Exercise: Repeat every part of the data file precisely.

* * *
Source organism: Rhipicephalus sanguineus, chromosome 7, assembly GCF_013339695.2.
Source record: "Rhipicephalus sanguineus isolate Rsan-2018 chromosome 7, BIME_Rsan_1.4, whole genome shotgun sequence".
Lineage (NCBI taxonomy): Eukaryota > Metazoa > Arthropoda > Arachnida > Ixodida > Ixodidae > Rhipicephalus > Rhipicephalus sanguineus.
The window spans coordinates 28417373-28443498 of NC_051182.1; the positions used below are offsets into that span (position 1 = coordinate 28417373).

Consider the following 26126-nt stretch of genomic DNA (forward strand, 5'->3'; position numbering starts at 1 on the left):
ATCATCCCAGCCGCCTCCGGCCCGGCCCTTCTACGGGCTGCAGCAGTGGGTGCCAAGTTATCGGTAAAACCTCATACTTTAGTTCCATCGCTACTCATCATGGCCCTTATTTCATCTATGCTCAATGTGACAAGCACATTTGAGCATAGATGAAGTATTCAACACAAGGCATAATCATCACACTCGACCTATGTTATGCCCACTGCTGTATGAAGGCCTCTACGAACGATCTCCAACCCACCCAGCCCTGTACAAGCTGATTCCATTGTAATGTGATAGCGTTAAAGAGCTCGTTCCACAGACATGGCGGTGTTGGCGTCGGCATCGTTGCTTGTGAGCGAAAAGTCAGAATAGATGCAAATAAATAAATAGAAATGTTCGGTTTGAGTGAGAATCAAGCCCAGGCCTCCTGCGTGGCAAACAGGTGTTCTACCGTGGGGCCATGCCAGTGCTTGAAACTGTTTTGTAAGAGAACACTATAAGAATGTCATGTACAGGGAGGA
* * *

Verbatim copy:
Source organism: Rhipicephalus sanguineus, chromosome 7, assembly GCF_013339695.2.
Source record: "Rhipicephalus sanguineus isolate Rsan-2018 chromosome 7, BIME_Rsan_1.4, whole genome shotgun sequence".
Lineage (NCBI taxonomy): Eukaryota > Metazoa > Arthropoda > Arachnida > Ixodida > Ixodidae > Rhipicephalus > Rhipicephalus sanguineus.
The window spans coordinates 28417373-28443498 of NC_051182.1; the positions used below are offsets into that span (position 1 = coordinate 28417373).

Consider the following 26126-nt stretch of genomic DNA (forward strand, 5'->3'; position numbering starts at 1 on the left):
ATCATCCCAGCCGCCTCCGGCCCGGCCCTTCTACGGGCTGCAGCAGTGGGTGCCAAGTTATCGGTAAAACCTCATACTTTAGTTCCATCGCTACTCATCATGGCCCTTATTTCATCTATGCTCAATGTGACAAGCACATTTGAGCATAGATGAAGTATTCAACACAAGGCATAATCATCACACTCGACCTATGTTATGCCCACTGCTGTATGAAGGCCTCTACGAACGATCTCCAACCCACCCAGCCCTGTACAAGCTGATTCCATTGTAATGTGATAGCGTTAAAGAGCTCGTTCCACAGACATGGCGGTGTTGGCGTCGGCATCGTTGCTTGTGAGCGAAAAGTCAGAATAGATGCAAATAAATAAATAGAAATGTTCGGTTTGAGTGAGAATCAAGCCCAGGCCTCCTGCGTGGCAAACAGGTGTTCTACCGTGGGGCCATGCCAGTGCTTGAAACTGTTTTGTAAGAGAACACTATAAGAATGTCATGTACAGGGAGGA